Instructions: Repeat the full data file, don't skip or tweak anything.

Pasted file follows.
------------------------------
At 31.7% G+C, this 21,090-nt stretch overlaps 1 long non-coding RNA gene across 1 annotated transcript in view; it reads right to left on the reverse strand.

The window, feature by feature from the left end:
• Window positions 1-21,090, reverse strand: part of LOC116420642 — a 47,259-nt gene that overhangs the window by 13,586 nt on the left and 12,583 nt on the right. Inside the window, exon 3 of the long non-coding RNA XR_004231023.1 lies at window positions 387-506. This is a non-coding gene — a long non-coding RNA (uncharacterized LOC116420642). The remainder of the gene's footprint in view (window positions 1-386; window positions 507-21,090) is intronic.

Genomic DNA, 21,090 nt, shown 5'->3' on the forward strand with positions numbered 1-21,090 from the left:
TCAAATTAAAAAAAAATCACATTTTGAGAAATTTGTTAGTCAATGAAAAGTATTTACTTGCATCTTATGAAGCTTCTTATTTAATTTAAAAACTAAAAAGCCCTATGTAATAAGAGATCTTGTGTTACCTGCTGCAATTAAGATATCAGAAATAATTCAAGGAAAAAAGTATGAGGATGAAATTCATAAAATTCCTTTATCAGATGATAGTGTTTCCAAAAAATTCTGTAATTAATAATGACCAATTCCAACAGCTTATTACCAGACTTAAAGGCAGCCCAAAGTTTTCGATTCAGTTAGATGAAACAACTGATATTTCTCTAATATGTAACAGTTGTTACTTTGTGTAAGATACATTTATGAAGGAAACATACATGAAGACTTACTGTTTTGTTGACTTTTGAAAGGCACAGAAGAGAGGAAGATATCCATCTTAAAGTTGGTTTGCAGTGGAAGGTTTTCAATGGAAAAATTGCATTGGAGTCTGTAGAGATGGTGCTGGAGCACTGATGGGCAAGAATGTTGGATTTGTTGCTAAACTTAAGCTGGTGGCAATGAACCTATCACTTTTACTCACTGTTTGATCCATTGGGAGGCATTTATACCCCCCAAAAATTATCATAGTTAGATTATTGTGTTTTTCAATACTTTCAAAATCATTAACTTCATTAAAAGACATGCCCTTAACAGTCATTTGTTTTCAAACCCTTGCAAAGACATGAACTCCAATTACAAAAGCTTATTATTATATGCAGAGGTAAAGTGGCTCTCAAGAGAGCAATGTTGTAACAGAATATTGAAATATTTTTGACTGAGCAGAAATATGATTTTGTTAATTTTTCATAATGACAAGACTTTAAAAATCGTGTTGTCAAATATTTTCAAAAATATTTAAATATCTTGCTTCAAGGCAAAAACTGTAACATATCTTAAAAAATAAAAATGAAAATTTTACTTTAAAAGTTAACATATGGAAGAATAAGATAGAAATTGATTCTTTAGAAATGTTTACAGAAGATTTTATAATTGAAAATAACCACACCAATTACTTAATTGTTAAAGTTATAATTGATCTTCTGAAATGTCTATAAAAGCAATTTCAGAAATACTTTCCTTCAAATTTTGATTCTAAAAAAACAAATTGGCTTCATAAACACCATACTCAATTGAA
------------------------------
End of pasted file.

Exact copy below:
At 31.7% G+C, this 21,090-nt stretch overlaps 1 long non-coding RNA gene across 1 annotated transcript in view; it reads right to left on the reverse strand.

The window, feature by feature from the left end:
• Window positions 1-21,090, reverse strand: part of LOC116420642 — a 47,259-nt gene that overhangs the window by 13,586 nt on the left and 12,583 nt on the right. Inside the window, exon 3 of the long non-coding RNA XR_004231023.1 lies at window positions 387-506. This is a non-coding gene — a long non-coding RNA (uncharacterized LOC116420642). The remainder of the gene's footprint in view (window positions 1-386; window positions 507-21,090) is intronic.

Genomic DNA, 21,090 nt, shown 5'->3' on the forward strand with positions numbered 1-21,090 from the left:
TCAAATTAAAAAAAAATCACATTTTGAGAAATTTGTTAGTCAATGAAAAGTATTTACTTGCATCTTATGAAGCTTCTTATTTAATTTAAAAACTAAAAAGCCCTATGTAATAAGAGATCTTGTGTTACCTGCTGCAATTAAGATATCAGAAATAATTCAAGGAAAAAAGTATGAGGATGAAATTCATAAAATTCCTTTATCAGATGATAGTGTTTCCAAAAAATTCTGTAATTAATAATGACCAATTCCAACAGCTTATTACCAGACTTAAAGGCAGCCCAAAGTTTTCGATTCAGTTAGATGAAACAACTGATATTTCTCTAATATGTAACAGTTGTTACTTTGTGTAAGATACATTTATGAAGGAAACATACATGAAGACTTACTGTTTTGTTGACTTTTGAAAGGCACAGAAGAGAGGAAGATATCCATCTTAAAGTTGGTTTGCAGTGGAAGGTTTTCAATGGAAAAATTGCATTGGAGTCTGTAGAGATGGTGCTGGAGCACTGATGGGCAAGAATGTTGGATTTGTTGCTAAACTTAAGCTGGTGGCAATGAACCTATCACTTTTACTCACTGTTTGATCCATTGGGAGGCATTTATACCCCCCAAAAATTATCATAGTTAGATTATTGTGTTTTTCAATACTTTCAAAATCATTAACTTCATTAAAAGACATGCCCTTAACAGTCATTTGTTTTCAAACCCTTGCAAAGACATGAACTCCAATTACAAAAGCTTATTATTATATGCAGAGGTAAAGTGGCTCTCAAGAGAGCAATGTTGTAACAGAATATTGAAATATTTTTGACTGAGCAGAAATATGATTTTGTTAATTTTTCATAATGACAAGACTTTAAAAATCGTGTTGTCAAATATTTTCAAAAATATTTAAATATCTTGCTTCAAGGCAAAAACTGTAACATATCTTAAAAAATAAAAATGAAAATTTTACTTTAAAAGTTAACATATGGAAGAATAAGATAGAAATTGATTCTTTAGAAATGTTTACAGAAGATTTTATAATTGAAAATAACCACACCAATTACTTAATTGTTAAAGTTATAATTGATCTTCTGAAATGTCTATAAAAGCAATTTCAGAAATACTTTCCTTCAAATTTTGATTCTAAAAAAACAAATTGGCTTCATAAACACCATACTCAATTGAA